Microsoft Surface Duo 2 review: Productivity powerhouse, this time with a decent camera
The Microsoft Surface Duo 2 is the second iteration of the company’s dual-screen smartphone efforts. The first iteration was not something we would call a success. At best, we could say that it got mixed reviews.
The original model had something that you could barely consider to be a camera. And when it launched at $1,399.99, it was using last-gen specs, such as a Snapdragon 855 and 4G LTE. The Surface Duo 2 fixes those things, and it even improves upon the software.
Navigate this review:
- Design: The Surface Duo 2 is the most beautiful piece of hardware I’ve used
- Camera: The Surface Duo 2 is a massive improvement, but it still needs work
- Performance: The Snapdragon 888 and 5G take the Surface Duo 2 to a new level
- Surface Duo 2 Pen Cover, and the Slim Pen 2
- Work and play: Does it make more sense to get a Samsung Galaxy Z Fold 3?
- Conclusion: Should you buy the Microsoft Surface Duo 2?
Microsoft Surface Duo 2 Specs
|Processor||Snapdragon 888 5G Mobile Platform|
145.2 mm (H) x 184.5 mm (W) x 5.50mm (T)
145.2 mm (H) x 92.1 mm (W) x 11.0 mm (T at hinge)
|Camera and video recording||Dynamic triple lens rear-facing camera:|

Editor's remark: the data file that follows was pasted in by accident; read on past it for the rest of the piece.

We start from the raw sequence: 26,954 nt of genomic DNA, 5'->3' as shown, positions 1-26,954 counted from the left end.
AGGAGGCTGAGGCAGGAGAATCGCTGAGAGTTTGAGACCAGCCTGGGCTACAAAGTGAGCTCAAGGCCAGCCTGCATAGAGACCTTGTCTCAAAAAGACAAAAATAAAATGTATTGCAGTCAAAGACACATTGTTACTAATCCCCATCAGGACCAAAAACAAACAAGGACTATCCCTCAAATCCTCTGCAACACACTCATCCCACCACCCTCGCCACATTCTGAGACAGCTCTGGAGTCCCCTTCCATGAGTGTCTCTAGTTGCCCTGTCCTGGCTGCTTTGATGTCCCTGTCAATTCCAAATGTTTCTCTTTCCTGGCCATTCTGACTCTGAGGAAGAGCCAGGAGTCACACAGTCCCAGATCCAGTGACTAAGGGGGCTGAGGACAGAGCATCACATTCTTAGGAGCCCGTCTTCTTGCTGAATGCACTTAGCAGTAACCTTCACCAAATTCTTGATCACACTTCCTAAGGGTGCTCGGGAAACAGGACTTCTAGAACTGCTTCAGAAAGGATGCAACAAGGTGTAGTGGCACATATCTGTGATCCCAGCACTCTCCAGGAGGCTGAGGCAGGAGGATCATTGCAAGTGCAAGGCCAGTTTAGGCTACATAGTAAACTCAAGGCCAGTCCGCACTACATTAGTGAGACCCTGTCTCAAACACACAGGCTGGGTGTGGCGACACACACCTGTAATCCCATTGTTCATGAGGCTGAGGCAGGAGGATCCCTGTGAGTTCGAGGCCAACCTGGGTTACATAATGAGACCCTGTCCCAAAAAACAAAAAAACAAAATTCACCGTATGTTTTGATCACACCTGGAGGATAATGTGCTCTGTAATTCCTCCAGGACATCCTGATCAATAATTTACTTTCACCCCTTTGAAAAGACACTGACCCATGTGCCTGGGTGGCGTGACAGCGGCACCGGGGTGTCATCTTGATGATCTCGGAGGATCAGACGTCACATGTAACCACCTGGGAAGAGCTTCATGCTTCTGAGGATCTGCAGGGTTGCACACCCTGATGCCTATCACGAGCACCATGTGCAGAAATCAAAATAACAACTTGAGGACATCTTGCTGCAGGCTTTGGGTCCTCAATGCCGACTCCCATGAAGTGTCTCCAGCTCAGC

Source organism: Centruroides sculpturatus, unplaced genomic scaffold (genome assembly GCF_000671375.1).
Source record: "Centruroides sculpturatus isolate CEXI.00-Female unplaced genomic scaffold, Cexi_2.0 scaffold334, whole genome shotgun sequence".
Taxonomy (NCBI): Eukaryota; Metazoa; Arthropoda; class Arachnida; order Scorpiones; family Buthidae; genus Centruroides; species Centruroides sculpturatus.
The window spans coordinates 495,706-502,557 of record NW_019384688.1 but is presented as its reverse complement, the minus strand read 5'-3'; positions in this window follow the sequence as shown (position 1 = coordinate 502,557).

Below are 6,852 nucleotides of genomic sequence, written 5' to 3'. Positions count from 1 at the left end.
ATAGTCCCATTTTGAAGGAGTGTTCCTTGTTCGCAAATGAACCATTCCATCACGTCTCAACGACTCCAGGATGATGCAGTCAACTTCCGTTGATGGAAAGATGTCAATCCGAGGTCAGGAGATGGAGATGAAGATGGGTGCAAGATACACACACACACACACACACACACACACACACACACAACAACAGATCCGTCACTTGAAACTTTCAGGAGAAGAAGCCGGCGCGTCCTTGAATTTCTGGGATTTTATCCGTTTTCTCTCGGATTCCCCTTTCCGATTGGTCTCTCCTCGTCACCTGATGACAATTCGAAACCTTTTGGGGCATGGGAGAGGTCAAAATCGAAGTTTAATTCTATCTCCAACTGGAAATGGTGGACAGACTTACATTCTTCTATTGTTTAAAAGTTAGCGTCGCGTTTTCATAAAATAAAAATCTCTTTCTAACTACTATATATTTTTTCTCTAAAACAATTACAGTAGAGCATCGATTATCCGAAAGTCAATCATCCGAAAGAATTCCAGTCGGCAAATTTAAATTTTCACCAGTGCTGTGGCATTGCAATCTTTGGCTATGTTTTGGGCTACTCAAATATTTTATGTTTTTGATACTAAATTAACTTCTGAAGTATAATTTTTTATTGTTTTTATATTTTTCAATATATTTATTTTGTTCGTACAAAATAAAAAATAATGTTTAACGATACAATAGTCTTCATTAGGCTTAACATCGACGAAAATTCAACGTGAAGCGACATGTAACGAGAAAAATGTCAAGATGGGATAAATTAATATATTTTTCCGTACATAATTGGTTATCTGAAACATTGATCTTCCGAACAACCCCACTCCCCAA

|Storage and memory|
|Software||Microsoft built-in applications:|
Microsoft Surface Duo 2 UI core features:
Other preinstalled apps:
Operating System: Android 11
|Video playback||Video Playback Formats:|
*Wireless dependent on the TV/monitor support
|Security and authentication|
|Countries and carrier availability||Unlocked device for all carriers|
|Ports||USB 3.2 Gen 2|
|Pen and inking|
|Price||$1,499.99 / $1,599.99 / $1,799.99|
The model that Microsoft sent me for review is the one with 256GB of storage, in Obsidian.
Design: The Surface Duo 2 is the most beautiful piece of hardware I’ve used
I know the header says this, but the Surface Duo 2 is the most beautiful piece of tech I’ve laid my eyes on. Seriously, this thing is a work of art, and you can feel it when you look at it. The original model only came in a white color called Glacier, but the new additional to the family is Obsidian. If you thought that Glacier was pretty, wait until you see this.
To be completely fair, the fact that it’s so beautiful is a detriment to the product. The biggest flaw in the Surface Duo 2 is that there’s no screen on the outside, so every time you want to use your phone, you have to open it. That’s a pain point. We’ll talk a bit about the Samsung Galaxy Z Fold 3 later on, but that’s a similar device that does have a display on the outside, and it works.
But here’s the thing. Part of me would rather give up that very basic functionality and ease of use in order to keep that black glass panel with the silver Microsoft logo. It’s just so pretty.